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This American-Made Kalashnikov Shotgun Just Hit The Shelves
The American arm of legendary Kalashnikov Concern, the weapons manufacturer behind the ubiquitous AK-47 assault rifle, announced on May 17 that its new AK-style shotgun has already started shipping to dealers in the states, according to Guns.com.
Dubbed the KS-12 and KS-12T, the new AK-style firearms from Kalashnikov USA are advertised as 12-gauge, semi-automatic tactical shotguns with barrels ranging between 16 and 18 inches in length. The new shotgun features a collapsible stock, handguard, Picatinny rails, and a 10-round mag — plus a bit of a price tag at $1,000.
But details on the new shotgun are oddly scant: More comprehensive specs and listings of which sellers currently have it in stock are not available on the company website, notes The Firearm Blog. But that hasn’t kept the stateside Kalashnikov maker from congratulating itself on its newest shottie.
“We have finally reached the point of being more than satisfied with the remarkable quality and reliability of these products,” Kalashnikov USA CEO Brian Skinner announced in a press release. “These firearms are truly worthy of the Kalashnikov name. We are extremely proud to introduce these to the market, and are confident of their success in the AK arena.”
Kalashnikov USA is a relatively new entrant to the American firearms market. The company split from parent, Kalashnikov Concern, as a workaround to avoid U.S. sanctions levied against Russia in response to the 2014 invasion and annexation of Crimea. But now, AK fans in the states are reaping the benefits. The new AK-style shotguns cement the company's switch from an importer of Kalashnikovs to a U.S.-based manufacturer.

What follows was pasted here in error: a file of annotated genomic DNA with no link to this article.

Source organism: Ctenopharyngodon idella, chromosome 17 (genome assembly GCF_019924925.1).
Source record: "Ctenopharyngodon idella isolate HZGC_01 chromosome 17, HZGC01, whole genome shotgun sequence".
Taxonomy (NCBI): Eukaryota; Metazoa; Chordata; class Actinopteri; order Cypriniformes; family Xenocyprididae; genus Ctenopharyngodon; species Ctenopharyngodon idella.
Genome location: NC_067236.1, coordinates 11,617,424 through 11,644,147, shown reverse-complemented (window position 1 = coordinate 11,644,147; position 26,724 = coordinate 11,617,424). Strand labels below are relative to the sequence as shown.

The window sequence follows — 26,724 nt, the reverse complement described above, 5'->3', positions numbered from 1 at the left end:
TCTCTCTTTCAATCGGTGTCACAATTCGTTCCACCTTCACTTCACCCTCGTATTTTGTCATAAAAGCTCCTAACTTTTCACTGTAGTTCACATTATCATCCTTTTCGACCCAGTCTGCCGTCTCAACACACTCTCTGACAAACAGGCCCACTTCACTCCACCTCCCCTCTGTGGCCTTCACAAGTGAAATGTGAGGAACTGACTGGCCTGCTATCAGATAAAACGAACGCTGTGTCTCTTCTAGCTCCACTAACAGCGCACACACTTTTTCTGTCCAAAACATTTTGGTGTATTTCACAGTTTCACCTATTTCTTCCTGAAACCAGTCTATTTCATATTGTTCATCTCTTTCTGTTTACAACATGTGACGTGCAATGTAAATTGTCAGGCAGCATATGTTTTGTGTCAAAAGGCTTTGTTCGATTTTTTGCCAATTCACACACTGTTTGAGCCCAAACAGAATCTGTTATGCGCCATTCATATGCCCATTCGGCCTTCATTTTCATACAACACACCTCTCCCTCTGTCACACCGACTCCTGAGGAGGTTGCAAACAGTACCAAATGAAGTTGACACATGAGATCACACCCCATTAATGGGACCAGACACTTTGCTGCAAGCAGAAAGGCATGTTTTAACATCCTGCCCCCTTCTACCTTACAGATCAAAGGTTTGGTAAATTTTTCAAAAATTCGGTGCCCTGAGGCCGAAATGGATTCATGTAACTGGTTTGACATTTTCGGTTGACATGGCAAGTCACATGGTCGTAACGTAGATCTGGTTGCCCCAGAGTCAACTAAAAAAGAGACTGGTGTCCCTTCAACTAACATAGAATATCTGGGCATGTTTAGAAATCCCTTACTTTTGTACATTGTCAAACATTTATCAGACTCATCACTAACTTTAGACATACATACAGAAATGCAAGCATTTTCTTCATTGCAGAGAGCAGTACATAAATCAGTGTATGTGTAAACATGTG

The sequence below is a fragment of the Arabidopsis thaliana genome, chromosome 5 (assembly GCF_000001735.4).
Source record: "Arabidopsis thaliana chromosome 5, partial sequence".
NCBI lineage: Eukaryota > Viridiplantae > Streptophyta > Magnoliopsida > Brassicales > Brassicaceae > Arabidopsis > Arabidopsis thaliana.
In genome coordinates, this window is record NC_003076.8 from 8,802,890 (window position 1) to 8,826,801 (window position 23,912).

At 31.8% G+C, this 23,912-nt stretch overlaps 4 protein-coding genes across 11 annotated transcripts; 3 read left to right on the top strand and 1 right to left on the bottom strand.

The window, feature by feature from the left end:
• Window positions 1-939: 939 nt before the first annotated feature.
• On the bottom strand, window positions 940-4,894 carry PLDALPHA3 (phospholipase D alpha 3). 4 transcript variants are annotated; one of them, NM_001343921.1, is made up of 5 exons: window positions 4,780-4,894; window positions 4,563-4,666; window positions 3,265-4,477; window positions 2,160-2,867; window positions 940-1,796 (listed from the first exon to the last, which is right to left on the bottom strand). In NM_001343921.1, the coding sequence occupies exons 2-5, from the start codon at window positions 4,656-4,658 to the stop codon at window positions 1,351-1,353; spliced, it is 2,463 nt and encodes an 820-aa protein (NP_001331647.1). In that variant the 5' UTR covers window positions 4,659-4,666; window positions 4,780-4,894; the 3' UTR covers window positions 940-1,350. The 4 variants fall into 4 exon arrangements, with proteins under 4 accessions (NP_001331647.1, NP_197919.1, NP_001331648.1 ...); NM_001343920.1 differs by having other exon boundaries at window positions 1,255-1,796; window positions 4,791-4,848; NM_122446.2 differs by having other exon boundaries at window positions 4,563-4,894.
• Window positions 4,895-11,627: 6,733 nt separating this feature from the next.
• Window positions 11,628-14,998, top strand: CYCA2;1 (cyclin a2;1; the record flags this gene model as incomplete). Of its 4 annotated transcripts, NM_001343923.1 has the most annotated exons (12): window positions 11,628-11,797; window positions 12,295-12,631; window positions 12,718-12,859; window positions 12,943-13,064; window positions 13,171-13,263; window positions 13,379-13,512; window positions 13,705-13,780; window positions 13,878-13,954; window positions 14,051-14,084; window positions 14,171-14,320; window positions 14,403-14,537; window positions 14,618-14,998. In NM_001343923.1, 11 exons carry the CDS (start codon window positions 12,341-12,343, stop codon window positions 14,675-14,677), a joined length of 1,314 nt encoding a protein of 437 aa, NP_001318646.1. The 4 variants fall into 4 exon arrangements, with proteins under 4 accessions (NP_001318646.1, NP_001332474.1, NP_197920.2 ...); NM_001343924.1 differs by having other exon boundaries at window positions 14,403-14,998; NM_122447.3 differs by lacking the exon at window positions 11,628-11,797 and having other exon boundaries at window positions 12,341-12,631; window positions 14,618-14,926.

And the company isn’t done unveiling new goodies for American shooters: This summer, the company will unveil its KR-9mm platform, a suite which will include a 9mm pistol, as well as a carbine and a rifle, notes Guns.com. We can’t wait.
The White House doctor still under investigation for doling out pills like a ‘candy man’ is now running for Congress
Ronny Jackson, the former White House physician and retired Navy rear admiral who had a short run as the nominee for the Department of Veterans Affairs in 2018, now plans to run for a seat in Congress.
University of Phoenix to pay $191 million for lying to troops about its close ties with major companies
WASHINGTON (Reuters) - The University of Phoenix, which is owned by Apollo Education Group, has agreed to pay $191 million to settle charges that it falsely advertised close ties with major U.S. companies that could lead to jobs for students, the Federal Trade Commission said on Tuesday.
The University of Phoenix will pay $50 million to the FTC to return to consumers and cancel $141 million in student debt.
Some of the advertisements targeted military and Hispanic students, the FTC said.
As UCF research associate Shane Reynolds guides his avatar over a virtual minefield using his iPad, small beeps and whistles reveal the location of the scourge of the modern war zone: Improvised Explosive Devices, or IEDs. He must take his time to sweep every last inch of the playing field to make sure his character doesn't miss any of the often-deadly bombs.
Despite his slow pace, Reynolds makes a small misstep and with a kaboom! a bomb blows up his player, graphically scattering body parts.
The Navy has posthumously awarded aviator and aircrewman wings to three sailors killed in last week's shooting at Naval Air Station Pensacola.
"The selfless acts of heroism displayed by these young Sailors the morning of Dec. 6 are nothing short of incredible," Chief of Naval Air Training Rear Adm. Daniel Dwyer said in a statement.